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2021 II Conference

Presented by the International Institute area studies centers and program: African Studies Center, Center for Armenian Studies, Center for Middle Eastern and North African Studies, Center for South Asian Studies, Center for Southeast Asian Studies, Center for Latin American and Caribbean Studies, Lieberthal-Rogel Center for Chinese Studies, Nam Center for Korean Studies, Center for Japanese Studies, Program in International and Comparative Studies; co-sponsored by the U-M History of Art.

This year’s conference explores the significance of Arts of Devotion by bringing together scholars from across disciplines and temporal and regional contexts, to engage with one another and a broader audience of faculty, students, and the general public. 

History provides us with numerous examples of devotional artifacts and many that remain for study and usage. Many recent and contemporary arts of devotion may be inspired by, derived from, or critiques of traditional examples. Thus traditional or historical arts of devotion, as well as contemporary, will both be explored in this conference.

This conference is funded in part by five (5) Title VI National Resource Center grants from the U.S. Department of Education.

Cosponsors: African Studies Center, Center for Armenian Studies, Center for Japanese Studies, Center for Middle Eastern and North African Studies, Kenneth G. Lieberthal and Richard H. Rogel Center for Chinese Studies, Nam Center for Korean Studies, Center for Latin American and Caribbean Studies, Center for South Asian Studies, Center for Southeast Asian Studies, Program in International and Comparative Studies, History of Art, University of Michigan Museum of Art

Conference Abstract

The phrase “Arts of Devotion” typically brings to mind traditional ritual objects used as part of religious practices: reliquaries housing fragments of bone or clothing from saints; Bibles, or the more personalized Books of Hours; Tanakhs; Qur’ans; statues of the Buddha; vodou flags; altarpiece paintings of religious scenes and small devotional paintings meant to adorn the home. The phrase also evokes items like costumes, masks, dances, songs, poetry, and literature. Arts of Devotion, however, can tend to be conflated with only those items that are understood as “traditional,” rather than those that emerge from the contemporary moment, as if modern and contemporary art can only be associated with the purely secular world.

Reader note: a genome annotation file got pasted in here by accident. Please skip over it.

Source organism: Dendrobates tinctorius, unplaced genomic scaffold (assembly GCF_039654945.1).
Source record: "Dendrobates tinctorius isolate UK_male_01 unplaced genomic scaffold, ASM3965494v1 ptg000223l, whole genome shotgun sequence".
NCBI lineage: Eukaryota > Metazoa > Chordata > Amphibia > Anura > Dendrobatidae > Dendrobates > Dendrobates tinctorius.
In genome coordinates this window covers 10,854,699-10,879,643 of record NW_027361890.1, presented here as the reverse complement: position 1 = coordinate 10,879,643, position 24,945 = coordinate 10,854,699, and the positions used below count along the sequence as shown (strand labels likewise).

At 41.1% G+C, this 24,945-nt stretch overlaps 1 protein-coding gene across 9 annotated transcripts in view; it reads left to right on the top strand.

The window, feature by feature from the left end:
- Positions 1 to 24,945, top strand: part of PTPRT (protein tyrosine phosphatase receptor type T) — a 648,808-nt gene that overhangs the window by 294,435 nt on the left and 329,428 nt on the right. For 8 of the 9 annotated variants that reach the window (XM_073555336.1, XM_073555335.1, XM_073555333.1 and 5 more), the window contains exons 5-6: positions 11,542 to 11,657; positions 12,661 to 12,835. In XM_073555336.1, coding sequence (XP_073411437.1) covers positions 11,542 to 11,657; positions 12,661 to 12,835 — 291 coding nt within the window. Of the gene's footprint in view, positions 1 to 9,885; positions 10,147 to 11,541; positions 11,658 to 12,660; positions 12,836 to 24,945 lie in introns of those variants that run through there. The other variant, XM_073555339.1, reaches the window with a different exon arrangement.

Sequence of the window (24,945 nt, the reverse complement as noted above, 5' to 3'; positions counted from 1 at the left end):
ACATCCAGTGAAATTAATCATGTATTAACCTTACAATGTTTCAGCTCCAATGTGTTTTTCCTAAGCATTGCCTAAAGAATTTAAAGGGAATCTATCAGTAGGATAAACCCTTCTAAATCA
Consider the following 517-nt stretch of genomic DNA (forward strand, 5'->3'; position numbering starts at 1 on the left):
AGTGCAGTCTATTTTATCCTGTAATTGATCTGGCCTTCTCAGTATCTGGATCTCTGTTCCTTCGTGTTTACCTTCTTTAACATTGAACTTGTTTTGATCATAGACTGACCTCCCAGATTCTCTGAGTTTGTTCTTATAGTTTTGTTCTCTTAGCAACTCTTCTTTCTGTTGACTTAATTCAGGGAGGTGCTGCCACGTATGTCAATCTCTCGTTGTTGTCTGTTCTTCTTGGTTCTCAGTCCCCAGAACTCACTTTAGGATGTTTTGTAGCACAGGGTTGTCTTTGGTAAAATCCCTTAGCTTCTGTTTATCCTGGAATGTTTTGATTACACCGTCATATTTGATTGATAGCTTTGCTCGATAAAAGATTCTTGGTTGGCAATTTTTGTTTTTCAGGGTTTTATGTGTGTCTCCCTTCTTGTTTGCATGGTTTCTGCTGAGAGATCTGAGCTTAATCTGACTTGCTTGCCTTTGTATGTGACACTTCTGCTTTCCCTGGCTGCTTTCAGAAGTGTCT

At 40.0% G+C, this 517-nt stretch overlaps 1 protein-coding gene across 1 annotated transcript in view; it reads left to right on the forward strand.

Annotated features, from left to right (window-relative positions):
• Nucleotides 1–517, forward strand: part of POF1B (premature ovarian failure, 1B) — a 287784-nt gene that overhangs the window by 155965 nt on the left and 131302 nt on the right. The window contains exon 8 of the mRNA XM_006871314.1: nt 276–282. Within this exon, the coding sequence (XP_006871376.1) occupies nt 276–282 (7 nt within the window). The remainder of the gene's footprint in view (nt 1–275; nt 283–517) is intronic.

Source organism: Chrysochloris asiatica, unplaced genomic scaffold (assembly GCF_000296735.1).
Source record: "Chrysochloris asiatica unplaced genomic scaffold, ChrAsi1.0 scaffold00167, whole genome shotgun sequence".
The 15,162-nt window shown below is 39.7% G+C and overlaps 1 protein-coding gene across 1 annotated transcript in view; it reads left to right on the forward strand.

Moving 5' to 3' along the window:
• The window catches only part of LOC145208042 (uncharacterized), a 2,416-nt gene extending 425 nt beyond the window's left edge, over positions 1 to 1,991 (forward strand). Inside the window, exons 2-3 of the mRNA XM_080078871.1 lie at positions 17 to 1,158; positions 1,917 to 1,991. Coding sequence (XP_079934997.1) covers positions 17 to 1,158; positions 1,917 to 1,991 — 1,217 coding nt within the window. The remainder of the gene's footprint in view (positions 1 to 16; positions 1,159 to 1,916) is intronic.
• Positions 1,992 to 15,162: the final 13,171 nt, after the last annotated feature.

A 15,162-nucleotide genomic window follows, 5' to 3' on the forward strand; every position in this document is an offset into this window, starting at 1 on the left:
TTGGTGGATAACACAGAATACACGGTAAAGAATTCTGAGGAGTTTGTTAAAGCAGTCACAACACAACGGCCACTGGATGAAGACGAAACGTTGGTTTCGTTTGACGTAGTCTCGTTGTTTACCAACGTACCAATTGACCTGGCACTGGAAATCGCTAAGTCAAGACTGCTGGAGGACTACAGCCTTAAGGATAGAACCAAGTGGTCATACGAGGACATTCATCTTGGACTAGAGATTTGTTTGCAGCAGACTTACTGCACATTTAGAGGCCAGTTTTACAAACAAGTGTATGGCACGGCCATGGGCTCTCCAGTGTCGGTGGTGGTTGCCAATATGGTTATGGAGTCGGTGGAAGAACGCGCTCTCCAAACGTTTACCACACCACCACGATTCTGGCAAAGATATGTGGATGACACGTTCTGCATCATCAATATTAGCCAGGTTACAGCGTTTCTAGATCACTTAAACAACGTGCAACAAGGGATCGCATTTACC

Yet there are numerous contemporary artists who have incorporated elements of the devotional into their works.  Just to name a few, we might think of Saba Taj’s utilization of the figure of al-Buraq, the mythical beast that carried Muhammad on his Night Journey, in her kinetic sculpture of 2017, Interstellar Uber//Negotiations with Go, or Ayrson Heráclito’s exploration of palm oil’s significance within Candomblé ritual practices in his 2007 video installation piece As mãos de epô.  Moreover, as these and other examples make clear, devotional arts have changed with the advent of modern technologies and changing socio-political contexts. This can be seen, for example, in the prevalence of martyr portraits (often digitally edited photographs), both in public and private spaces, in certain regions and communities of the Middle East. Meanwhile, artists and religious practitioners whose practices and/or identities, do not align with mainstream conceptions of religion have also sought to re-imagine devotional objects in innovative ways that make space for their own articulations, such as Nicki Green’s queering of the Jewish ritual bath in her earthenware piece, Mikveh for Mycotheology. And we might consider Arts of Devotion as potentially extending beyond the usual association with the religious to other “devotional” relationships, such as those for political or revolutionary leaders, or individuals’ loved ones.